"Identify specific sites such as bridges, side walls of public buildings, and transit structures to be programmed with changing exhibitions or that can accommodate permanent installations." Indeed, why not turn eyesores into ever-shifting works of art?
"Neighborhood cultural grants to help implement programs and projects." Absolutely — get the money to where people live.
"Comprehensive citywide space inventory for cultural uses." Perhaps an online directory would chart every square inch of cultural real estate, used and unused.
"Dedicated festival site(s) to be used for large-scale festivals and events. …" A not-so-subtle slam at the dismal Petrillo Music Shell in Grant Park.
"Youth arts exhibit space: providing dedicated space with curated exhibitions featuring youth-only art." Anything that welcomes youngsters into culture can benefit them and the arts, as well.
But several of the other initiatives, while well-intentioned and often noble, diminish the credibility of the plan:
"Housing allocation that preserves diversity of income levels in cultural districts." Allocating housing has never been a strong point in Cook County.
"Dedicated revenue for arts and culture by exploring the augmentation of an existing tax or fee." Additional taxes and fees don't seem like big crowd-pleasers right now.
"Low-cost health insurance programs for self-employed artists and creative industry professionals." An indisputably desirable goal, but considering the political warfare now under way over President Barack Obama's Affordable Care Act, a local version catering to one segment of the population seems doubtful.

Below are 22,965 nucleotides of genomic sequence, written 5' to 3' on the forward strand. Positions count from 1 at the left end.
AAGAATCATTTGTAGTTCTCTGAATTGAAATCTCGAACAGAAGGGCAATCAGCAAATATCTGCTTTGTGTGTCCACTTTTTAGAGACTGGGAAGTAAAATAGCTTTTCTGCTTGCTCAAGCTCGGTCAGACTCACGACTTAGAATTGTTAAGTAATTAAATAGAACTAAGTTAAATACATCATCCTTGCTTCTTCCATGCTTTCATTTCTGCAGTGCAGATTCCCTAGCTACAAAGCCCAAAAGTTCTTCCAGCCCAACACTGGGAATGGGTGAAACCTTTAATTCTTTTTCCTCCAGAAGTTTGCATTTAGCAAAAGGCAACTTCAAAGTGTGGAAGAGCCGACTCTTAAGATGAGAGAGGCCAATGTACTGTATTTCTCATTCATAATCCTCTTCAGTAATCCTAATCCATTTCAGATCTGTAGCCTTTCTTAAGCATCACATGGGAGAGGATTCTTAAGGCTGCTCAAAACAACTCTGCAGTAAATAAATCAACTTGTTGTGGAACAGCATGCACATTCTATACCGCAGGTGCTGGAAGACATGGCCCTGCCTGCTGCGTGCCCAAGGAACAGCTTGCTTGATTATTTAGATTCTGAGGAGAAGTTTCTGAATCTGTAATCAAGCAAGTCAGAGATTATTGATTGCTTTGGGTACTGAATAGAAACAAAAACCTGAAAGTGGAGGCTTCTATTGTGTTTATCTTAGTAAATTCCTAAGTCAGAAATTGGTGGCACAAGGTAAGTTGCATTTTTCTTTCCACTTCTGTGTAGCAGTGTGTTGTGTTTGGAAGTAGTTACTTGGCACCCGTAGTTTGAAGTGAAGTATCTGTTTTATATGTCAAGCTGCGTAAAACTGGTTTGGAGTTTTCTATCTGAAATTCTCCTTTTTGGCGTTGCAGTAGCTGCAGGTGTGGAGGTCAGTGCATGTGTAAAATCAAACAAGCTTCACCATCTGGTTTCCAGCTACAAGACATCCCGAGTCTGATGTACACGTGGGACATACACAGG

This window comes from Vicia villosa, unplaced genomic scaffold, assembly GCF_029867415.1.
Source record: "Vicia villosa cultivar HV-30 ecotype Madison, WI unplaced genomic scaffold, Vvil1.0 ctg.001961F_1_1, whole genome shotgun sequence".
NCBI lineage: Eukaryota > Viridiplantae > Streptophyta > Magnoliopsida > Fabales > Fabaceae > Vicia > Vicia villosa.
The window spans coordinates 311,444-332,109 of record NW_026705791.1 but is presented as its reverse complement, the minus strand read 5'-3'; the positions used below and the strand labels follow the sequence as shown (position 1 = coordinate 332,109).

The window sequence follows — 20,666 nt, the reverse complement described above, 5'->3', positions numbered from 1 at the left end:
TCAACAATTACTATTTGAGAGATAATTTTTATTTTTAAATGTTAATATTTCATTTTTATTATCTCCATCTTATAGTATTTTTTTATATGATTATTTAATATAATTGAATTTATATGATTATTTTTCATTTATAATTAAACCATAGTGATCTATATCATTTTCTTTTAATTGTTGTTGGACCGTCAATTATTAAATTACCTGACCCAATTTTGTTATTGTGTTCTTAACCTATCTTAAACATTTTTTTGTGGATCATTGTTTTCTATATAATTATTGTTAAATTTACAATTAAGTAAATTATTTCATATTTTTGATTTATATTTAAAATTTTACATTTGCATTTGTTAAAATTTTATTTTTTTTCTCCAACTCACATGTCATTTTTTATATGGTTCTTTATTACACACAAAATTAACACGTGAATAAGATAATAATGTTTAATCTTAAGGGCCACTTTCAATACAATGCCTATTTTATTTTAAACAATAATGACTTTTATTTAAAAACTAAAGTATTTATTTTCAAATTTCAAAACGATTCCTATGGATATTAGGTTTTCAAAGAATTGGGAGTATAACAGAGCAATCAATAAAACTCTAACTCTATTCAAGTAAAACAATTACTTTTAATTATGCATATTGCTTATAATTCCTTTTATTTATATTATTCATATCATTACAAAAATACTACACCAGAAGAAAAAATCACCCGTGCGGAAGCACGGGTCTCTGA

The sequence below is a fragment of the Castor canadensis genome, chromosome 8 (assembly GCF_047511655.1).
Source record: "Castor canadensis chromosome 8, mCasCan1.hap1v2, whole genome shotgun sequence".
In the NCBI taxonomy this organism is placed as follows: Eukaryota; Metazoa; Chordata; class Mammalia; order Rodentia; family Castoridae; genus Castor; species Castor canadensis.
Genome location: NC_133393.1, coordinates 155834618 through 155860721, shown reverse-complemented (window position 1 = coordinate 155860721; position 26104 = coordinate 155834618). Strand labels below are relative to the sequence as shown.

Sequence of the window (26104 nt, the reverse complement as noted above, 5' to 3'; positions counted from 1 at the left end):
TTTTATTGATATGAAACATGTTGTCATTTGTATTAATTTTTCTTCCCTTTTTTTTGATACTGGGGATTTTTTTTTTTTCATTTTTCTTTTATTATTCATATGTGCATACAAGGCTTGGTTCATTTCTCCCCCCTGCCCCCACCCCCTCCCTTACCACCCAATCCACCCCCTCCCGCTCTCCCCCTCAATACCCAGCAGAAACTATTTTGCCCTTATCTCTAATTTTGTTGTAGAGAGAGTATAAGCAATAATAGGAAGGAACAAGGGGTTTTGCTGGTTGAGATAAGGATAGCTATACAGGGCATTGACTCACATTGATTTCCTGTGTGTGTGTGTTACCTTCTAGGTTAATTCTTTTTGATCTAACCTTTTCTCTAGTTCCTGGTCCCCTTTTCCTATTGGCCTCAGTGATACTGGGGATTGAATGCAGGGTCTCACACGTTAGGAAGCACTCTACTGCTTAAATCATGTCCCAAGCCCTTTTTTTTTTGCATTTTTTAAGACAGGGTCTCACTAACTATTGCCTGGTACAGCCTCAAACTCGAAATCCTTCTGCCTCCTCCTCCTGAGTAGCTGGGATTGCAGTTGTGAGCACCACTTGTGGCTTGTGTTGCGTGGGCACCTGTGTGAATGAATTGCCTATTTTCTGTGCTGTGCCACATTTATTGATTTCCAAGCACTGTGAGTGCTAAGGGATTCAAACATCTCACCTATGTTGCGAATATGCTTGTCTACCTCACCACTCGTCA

"'Chief creative officer' in every school to serve as liaison in facilitating citywide collaborations." Need we say more?
And then there's the language of much of the Cultural Plan, its jargon no doubt a thrill to bureaucrats but a struggle for the rest of us. Some choice examples among the initiatives:
"Arts education plan cross-sectoral implementation task force." Say, what?
"Develop a cultural tourism calendar that schedules peak and shoulder seasons with anchor and supporting cultural events." Whatever.
"'SparkPlug' incentive program for new idea generation within the public sector on behalf of the cultural sector." Right.
"Globally renowned art and creative industry accelerator center in collaboration with universities, the private sector, and the City focused on program development, products and patents, technology applications and implementation models."
Stirring, isn't it?
Granted, the new Cultural Plan does no harm. Its unrealistic ideas will be easily ignored and its better ones, perhaps, picked up for development. The plan asserts that 59 percent of its initiatives have a "launch timeline" of present-18 months; 33 percent at 18 months to five years; 7 percent at five to 10 years; and 2 percent at 10 to 20 years (don't hold your breath). As for costs, the plan posits that 34 percent of the initiatives have an annual operating cost estimate of up to $50,000; 28 percent at $51,000 to $250,000; 21 percent at $251,000 to $1 million; and 17 percent more than $1 million.
So it's entirely possible that some cultural good will come of this.
But after seeing so many Chicagoans turning out to participate, after watching the staffs of DCASE and Lord Cultural Resources pour so much energy into this process, I'd hoped for a Cultural Plan that was a lot more muscular, lean, realistic and focused. It might be in there somewhere. If we're lucky, the city's cultural planners can pull it out.